Hidden Currency: Making Social Capital Visible in Existing Community Efforts

Tuesday, October 11, 2022
Samantha Perez
Associate Director

This past spring, ESG launched a new line of work focused on social capital development. Across the U.S., we are working with different communities to incorporate social capital into their current college and career pathways work. Each community is building an implementation strategy to guide a pilot program for the 2022-2023 academic year. While the work is still in the early stages, the communities we’re working with are realizing that relationship- and network-building are already present in many of their efforts; but it has, until now, largely been a hidden and underutilized element in much of their work.

Partners like the Clayton Christensen Institute see social capital as an invisible currency. Relationships can be leveraged for access to new resources or opportunities, but these networks can remain largely hidden if an individual does not know what to look for. This imperative is even greater for communities of color, whose social capital is often undervalued. 

As a first step toward their larger goal of intentionally building and prioritizing social capital development into college and career pathways, each community will make social capital visible in work already underway. To start to develop their strategies, community teams participated in a mapping exercise that asked them to outline the work they are already doing to help students build relationships and networks, even if those initiatives were not explicitly named or categorized as social capital efforts. While these activities varied from light touch relationship-building, such as bringing guest speakers into classrooms, to higher dosage mentoring opportunities like internships, one thing was consistent across community—the opportunities for social capital development are there, but often in the form of ad hoc student experiences and without a great deal of intentional engagement with students about why relationships and networks are important as they pursue their career aspirations.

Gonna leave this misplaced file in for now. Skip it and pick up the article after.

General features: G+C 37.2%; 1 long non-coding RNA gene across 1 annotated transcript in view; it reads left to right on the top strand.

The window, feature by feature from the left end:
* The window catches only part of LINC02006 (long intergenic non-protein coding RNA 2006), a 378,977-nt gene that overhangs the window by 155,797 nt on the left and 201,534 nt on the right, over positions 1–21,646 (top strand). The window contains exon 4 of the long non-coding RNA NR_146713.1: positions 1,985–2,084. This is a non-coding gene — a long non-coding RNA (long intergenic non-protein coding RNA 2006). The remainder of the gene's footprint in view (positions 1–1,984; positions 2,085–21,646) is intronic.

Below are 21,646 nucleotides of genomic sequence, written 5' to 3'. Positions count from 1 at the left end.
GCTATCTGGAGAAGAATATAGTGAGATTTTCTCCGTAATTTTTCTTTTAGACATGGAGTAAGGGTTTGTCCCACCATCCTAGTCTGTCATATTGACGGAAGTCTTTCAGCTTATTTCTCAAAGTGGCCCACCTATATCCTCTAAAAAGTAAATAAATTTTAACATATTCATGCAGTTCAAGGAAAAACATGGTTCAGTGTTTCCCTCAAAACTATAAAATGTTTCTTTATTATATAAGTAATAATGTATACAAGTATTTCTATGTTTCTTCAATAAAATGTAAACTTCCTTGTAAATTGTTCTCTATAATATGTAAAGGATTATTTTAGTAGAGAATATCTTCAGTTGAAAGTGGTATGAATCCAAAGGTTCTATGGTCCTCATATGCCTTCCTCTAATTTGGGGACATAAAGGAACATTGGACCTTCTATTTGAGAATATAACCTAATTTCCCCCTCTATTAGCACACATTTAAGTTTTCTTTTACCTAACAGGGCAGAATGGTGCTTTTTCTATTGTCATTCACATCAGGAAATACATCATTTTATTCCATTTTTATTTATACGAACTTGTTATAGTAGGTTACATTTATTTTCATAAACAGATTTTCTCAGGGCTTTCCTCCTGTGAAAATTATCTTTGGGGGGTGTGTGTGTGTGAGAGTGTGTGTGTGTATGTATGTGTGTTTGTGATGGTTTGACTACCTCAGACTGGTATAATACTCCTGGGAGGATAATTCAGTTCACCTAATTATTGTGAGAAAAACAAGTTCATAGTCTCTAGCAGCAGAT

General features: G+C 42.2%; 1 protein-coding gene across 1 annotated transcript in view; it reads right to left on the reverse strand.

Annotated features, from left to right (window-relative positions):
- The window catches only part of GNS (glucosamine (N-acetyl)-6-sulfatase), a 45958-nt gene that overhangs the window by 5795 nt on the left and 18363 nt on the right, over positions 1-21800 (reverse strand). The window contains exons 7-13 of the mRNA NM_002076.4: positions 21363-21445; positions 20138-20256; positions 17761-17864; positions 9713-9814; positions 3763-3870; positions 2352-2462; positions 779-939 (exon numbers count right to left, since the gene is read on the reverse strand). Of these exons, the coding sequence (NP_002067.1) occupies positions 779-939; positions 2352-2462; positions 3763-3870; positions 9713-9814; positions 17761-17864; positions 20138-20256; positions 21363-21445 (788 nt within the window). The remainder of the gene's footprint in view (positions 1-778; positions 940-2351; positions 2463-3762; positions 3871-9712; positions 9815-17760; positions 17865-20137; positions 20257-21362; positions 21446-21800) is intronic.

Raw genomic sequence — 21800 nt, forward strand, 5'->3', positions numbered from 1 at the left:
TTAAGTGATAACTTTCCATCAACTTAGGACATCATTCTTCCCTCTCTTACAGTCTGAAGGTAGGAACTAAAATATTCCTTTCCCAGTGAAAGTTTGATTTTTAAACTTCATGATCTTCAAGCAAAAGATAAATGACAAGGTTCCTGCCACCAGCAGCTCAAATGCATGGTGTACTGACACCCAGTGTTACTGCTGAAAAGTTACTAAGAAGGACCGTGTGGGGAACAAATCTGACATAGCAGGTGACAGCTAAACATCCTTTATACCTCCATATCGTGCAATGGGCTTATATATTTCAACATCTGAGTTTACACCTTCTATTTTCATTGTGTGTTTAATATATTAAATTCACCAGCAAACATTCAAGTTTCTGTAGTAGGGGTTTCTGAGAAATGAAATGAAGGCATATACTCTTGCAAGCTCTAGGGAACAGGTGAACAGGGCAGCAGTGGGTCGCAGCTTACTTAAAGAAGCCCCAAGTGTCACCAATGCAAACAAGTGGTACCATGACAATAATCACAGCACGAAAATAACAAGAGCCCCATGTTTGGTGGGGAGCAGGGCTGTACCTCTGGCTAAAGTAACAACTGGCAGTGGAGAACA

Stacy Baier, CEO of the Pinellas Education Foundation and site lead for the Pinellas social capital project team, shares early takeaways from her team’s work: “[one] opportunity is integrating the ‘social capital’ language as an umbrella for tying disparate relationship activities together. We have discovered there are a lot of social capital strategies happening [in Pinellas County Schools]. By thinking of them through the lens of social capital, we can expand our horizon and leverage some of these one time experiences for longer impact.”

In Chattanooga, Sarah Malone of Hamilton County Schools and Michelle Caldwell of the Public Education Foundation Chattanooga co-lead the work for their community. Sarah’s early reflections on social capital development recognize that “schools always press on the importance of providing quality academics, but often do not prioritize the importance of building relationships in the same way because it is not measured easily on a rubric or with test scores. However, core academic skills [coupled with] social capital connect directly to career exploration. With more awareness, other educators and families can support what teachers promote daily within their classes.” 

Over the next year, the communities will work to build and prioritize social capital development as an explicit and intentional part of their pathways. It started with naming and recognizing social capital as a critical but largely untapped asset to be leveraged as we prepare young people for their educational and career journeys. As we enter the fall, the teams will identify the opportunities and specific strategies that will help them assess, support, expand, and mobilize students’ relationships and networks. The ESG team is looking forward to continued engagement with these communities and will continue to share what we are learning along the way. 

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